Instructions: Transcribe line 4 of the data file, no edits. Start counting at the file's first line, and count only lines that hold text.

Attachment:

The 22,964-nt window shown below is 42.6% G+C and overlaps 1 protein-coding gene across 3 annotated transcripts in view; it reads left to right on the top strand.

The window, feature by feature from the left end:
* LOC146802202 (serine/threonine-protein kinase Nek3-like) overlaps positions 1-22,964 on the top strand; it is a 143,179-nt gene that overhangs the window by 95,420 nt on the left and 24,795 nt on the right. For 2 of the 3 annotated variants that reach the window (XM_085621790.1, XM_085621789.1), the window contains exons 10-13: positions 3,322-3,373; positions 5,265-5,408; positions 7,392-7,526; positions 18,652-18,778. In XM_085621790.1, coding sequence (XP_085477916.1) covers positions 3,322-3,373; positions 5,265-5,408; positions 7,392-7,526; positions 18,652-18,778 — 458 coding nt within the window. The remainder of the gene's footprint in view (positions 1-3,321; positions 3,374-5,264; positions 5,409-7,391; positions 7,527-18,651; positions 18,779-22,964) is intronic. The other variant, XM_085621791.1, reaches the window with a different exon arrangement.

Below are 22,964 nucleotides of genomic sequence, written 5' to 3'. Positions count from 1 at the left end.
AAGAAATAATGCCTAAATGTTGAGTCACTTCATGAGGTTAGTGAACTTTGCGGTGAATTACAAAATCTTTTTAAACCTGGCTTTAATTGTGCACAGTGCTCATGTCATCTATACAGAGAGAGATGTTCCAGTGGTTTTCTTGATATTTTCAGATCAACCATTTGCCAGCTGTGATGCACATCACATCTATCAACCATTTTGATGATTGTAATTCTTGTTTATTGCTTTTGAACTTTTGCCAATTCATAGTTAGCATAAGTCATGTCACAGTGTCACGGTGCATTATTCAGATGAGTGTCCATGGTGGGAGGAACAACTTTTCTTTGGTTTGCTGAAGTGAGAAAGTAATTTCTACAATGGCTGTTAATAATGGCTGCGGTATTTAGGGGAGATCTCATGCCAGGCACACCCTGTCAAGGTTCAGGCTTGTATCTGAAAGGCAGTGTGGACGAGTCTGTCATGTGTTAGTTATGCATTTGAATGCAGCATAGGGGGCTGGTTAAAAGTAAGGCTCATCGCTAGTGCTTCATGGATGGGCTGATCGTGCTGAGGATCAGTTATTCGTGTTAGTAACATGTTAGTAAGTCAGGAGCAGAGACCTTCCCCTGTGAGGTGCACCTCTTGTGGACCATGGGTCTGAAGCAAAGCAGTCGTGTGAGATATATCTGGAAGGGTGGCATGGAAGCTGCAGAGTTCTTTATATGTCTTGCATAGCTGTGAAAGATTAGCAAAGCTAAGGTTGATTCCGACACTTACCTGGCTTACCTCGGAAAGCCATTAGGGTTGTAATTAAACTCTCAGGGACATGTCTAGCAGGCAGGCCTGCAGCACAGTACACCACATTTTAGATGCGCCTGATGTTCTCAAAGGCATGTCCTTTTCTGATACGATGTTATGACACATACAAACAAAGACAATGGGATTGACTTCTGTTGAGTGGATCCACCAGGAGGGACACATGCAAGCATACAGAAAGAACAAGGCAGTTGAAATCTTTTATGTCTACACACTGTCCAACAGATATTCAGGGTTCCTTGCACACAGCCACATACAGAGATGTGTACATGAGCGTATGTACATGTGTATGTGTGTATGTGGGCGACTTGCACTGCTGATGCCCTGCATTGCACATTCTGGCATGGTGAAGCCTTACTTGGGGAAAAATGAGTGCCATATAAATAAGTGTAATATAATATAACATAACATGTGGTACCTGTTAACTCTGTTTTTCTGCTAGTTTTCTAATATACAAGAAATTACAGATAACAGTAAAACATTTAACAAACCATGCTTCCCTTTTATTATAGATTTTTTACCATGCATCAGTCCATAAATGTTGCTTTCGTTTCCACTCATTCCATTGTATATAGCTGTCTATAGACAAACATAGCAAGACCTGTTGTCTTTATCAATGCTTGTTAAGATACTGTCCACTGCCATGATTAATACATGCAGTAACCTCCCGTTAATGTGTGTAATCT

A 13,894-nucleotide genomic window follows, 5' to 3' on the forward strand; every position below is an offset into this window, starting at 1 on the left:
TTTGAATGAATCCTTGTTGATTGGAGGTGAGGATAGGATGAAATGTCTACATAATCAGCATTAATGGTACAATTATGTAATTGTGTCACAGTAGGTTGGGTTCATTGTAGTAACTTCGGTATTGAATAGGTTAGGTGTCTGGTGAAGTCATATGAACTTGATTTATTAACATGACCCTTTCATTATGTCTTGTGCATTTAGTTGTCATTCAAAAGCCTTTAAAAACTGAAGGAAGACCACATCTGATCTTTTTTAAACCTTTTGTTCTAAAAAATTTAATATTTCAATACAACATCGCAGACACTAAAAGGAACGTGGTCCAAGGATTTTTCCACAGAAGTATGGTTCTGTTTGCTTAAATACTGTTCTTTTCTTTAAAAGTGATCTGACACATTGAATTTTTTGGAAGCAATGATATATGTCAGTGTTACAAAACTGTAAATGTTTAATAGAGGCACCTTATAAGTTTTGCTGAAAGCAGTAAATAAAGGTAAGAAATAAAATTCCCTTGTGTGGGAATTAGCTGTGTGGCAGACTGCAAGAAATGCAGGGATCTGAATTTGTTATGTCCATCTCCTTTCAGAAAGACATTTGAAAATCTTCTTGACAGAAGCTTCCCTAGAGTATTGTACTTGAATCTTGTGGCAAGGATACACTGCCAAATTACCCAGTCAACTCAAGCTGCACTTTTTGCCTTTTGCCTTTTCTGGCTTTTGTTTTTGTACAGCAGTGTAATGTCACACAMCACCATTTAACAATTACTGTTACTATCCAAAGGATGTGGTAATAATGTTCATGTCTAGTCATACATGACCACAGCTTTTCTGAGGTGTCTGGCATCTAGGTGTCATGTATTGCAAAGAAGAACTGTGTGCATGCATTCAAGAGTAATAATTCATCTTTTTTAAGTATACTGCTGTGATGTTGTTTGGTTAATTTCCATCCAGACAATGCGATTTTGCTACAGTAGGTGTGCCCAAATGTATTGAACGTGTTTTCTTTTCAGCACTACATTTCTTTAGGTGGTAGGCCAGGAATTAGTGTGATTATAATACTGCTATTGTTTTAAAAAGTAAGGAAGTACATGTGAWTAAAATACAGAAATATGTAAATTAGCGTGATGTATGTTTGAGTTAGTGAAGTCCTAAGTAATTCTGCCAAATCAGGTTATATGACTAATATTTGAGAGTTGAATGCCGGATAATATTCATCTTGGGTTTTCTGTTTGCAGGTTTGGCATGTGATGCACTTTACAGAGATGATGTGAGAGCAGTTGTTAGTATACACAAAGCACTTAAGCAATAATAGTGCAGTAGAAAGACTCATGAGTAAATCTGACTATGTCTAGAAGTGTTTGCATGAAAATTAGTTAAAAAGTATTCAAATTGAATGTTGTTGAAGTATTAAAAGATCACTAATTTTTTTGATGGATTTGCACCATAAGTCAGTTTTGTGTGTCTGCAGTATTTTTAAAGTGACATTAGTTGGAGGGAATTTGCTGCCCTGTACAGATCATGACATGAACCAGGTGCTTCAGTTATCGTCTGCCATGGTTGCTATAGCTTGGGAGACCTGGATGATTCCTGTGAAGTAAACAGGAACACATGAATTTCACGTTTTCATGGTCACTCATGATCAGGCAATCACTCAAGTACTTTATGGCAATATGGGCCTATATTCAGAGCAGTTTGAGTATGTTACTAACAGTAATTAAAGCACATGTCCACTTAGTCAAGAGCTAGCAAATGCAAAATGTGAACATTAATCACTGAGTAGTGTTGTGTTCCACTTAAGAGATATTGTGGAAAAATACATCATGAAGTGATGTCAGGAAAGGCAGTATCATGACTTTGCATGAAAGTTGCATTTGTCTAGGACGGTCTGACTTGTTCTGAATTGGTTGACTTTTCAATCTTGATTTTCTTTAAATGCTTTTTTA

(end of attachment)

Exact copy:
Below are 22,964 nucleotides of genomic sequence, written 5' to 3'. Positions count from 1 at the left end.